Open accessJournal ArticleDOI: 10.1016/J.JWPE.2021.102402
Abstract: Water treatment plants applied large amount of chlorine to eliminate microorganisms and prevent future microbial contamination of drinking water. Electrophilic substitution and electron transfer activities between natural organic matter (NOM) and free chlorine resulted in the formation of chlorinated disinfection byproducts (DBPs). Chlorinated DBPs' consumption and exposure provoked severe health risks susceptible to cause death and/or lifetime illness. Conventional water treatment approaches such as membrane filtration, adsorption, sedimentation, and coagulation are much appropriated to eliminate chlorinated DBPs' precursors with a percentage removal estimated at 70. At the lowest concentration of chlorinated DBPs, conventional water treatment approaches fail to eliminate chlorinated DBPs in drinking water. In this review, we discussed catalytic hydrodehalogenation as an efficient approach to advance a complete eradication of chlorinated DBPs in drinking water. Metal nanocatalysts contributions were reviewed to understand the chemical pathways throughout the catalytic hydrodehalogenation of chlorinated DBPs. Palladium received much attention as metal nanocatalysts to facilitate the catalytic hydrodehalogenation of chlorinated DBPs. Catalytic investigations through novel nanocatalysts exploration should be intensified to gain insights in catalytic hydrodehalogenation of chlorinated DBPs and advance its possible incorporation in water treatment technology.

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Topics: Water treatment (52%)

Journal ArticleDOI: 10.1016/J.MEMSCI.2021.120007
Gen-Qiang Chen1, Yin-Hu Wu1, Zhuo Chen1, Li-Wei Luo1  +8 moreInstitutions (2)
Abstract: Extracellular polymeric substances (EPS) were the main cause of membrane biofouling in advanced treatment of wastewater. Disinfection was usually used to reduce microbial concentration in the feed water and prevent biofouling. However, the disinfection residual bacteria (DRB) could regrow to produce EPS, and there was still a paucity of information on EPS productivity and properties from DRB and their further interaction with membranes. In this study, three commonly-used disinfection methods (free chlorine, chloramine and ozone disinfection) were used to investigate their effects on microbial EPS production and the further effects on membrane fouling. It was found all the disinfection treatment increased the relative abundance of typical bacterial genus with high EPS production ability, and thus significantly enhanced EPS volumetric productivity (by 26%–82%). The molecular weight and fluorescence intensity of EPS produced by DRB also increased. The fouling potential of these EPS on ultrafiltration (UF) membranes and reverse osmosis (RO) membranes was then tested. EPS of DRB showed significantly higher fouling potential. Compared with the control group, the time for transmembrane pressure (TMP) increased to 3 bar decreased by 43%–49% in the constant-flow UF system in the disinfection groups. As for the constant-pressure RO systems, the final flux decreased by 33%–41% in the disinfection groups compared with the control group. The thickness of foulants on UF and RO membranes in the disinfection groups was all higher than that in the control group. The extended Derjaguin–Landau–Verwey–Overbeek (XDLVO) theory further showed that the EPS of DRB had significantly higher interaction energy with membranes than that in the control group. Therefore, caution should be exercised when oxidizing disinfection was used as pre-treatment for membrane filtration in the wastewater reclamation process.

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Topics: Membrane fouling (56%), Ultrafiltration (51%), Fouling (51%)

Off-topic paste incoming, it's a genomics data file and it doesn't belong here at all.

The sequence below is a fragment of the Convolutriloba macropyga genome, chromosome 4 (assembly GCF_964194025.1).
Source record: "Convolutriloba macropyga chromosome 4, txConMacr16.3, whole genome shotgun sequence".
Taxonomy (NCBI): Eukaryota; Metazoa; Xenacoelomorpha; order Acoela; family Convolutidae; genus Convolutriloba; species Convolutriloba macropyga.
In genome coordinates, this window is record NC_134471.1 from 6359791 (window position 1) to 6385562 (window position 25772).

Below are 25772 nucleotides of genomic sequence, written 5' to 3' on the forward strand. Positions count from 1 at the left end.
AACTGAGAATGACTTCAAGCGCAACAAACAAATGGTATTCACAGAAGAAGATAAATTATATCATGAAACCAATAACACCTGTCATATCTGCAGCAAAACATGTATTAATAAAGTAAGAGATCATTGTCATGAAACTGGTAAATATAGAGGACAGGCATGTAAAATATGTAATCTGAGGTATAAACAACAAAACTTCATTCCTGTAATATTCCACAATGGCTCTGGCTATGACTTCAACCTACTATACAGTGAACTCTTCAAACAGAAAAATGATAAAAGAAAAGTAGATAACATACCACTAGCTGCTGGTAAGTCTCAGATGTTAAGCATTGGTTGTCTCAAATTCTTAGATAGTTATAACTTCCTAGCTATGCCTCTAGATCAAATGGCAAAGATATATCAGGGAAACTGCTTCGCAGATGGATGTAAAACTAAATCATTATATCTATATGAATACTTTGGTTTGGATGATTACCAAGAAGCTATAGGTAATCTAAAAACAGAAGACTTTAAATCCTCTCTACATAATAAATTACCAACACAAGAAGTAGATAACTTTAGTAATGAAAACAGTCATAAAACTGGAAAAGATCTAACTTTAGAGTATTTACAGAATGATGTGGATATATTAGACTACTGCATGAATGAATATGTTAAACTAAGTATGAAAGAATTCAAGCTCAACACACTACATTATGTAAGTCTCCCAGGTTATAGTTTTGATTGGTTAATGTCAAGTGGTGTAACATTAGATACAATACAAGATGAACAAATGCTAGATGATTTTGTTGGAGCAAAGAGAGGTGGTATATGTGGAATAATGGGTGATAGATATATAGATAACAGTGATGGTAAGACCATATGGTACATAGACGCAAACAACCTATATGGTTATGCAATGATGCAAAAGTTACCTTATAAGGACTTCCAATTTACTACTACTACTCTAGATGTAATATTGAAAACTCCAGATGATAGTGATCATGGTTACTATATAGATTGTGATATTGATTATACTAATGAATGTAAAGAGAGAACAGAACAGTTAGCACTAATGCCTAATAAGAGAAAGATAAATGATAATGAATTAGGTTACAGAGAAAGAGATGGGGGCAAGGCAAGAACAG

38 results found

Journal ArticleDOI: 10.1038/NPROT.2015.024
Huayan Yang1, Shouning Yang1, Jilie Kong1, Aichun Dong2  +1 moreInstitutions (2)
01 Mar 2015-Nature Protocols
Abstract: Fourier transform IR (FTIR) spectroscopy is a nondestructive technique for structural characterization of proteins and polypeptides. The IR spectral data of polymers are usually interpreted in terms of the vibrations of a structural repeat. The repeat units in proteins give rise to nine characteristic IR absorption bands (amides A, B and I-VII). Amide I bands (1,700-1,600 cm(-1)) are the most prominent and sensitive vibrational bands of the protein backbone, and they relate to protein secondary structural components. In this protocol, we have detailed the principles that underlie the determination of protein secondary structure by FTIR spectroscopy, as well as the basic steps involved in protein sample preparation, instrument operation, FTIR spectra collection and spectra analysis in order to estimate protein secondary-structural components in aqueous (both H2O and deuterium oxide (D2O)) solution using algorithms, such as second-derivative, deconvolution and curve fitting. Small amounts of high-purity (>95%) proteins at high concentrations (>3 mg ml(-1)) are needed in this protocol; typically, the procedure can be completed in 1-2 d.

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509 Citations

Journal ArticleDOI: 10.1016/J.DESAL.2011.06.063
17 Oct 2011-Desalination
Abstract: Reverse osmosis membranes are becoming increasingly popular for water purification applications that require high salt rejection such as brackish and seawater desalination. However, due to fouling by microorganisms, they have been unable to realize their full potential as of yet. Biofouling leads to the use of higher operating pressure, more frequent chemical cleaning, and shorter membrane life. This paper reviews the causes, consequences and control of biofouling in RO membranes used for seawater desalination. After a brief introduction, the fundamentals of biofouling are discussed in some detail: biofilm formation, role of EPS, and sequence of events leading to biofouling. This is followed by a section on consequences of biofouling on membrane processes with particular emphasis on water permeability and salt rejection. The mechanisms of performance degradation are discussed in some detail for both of these parameters. The last section of this paper reviews the different antifouling strategies that have recently gained more attention with special emphasis on membrane surface modification. A brief conclusion with some recommendations and suggestions is presented at the end of the article.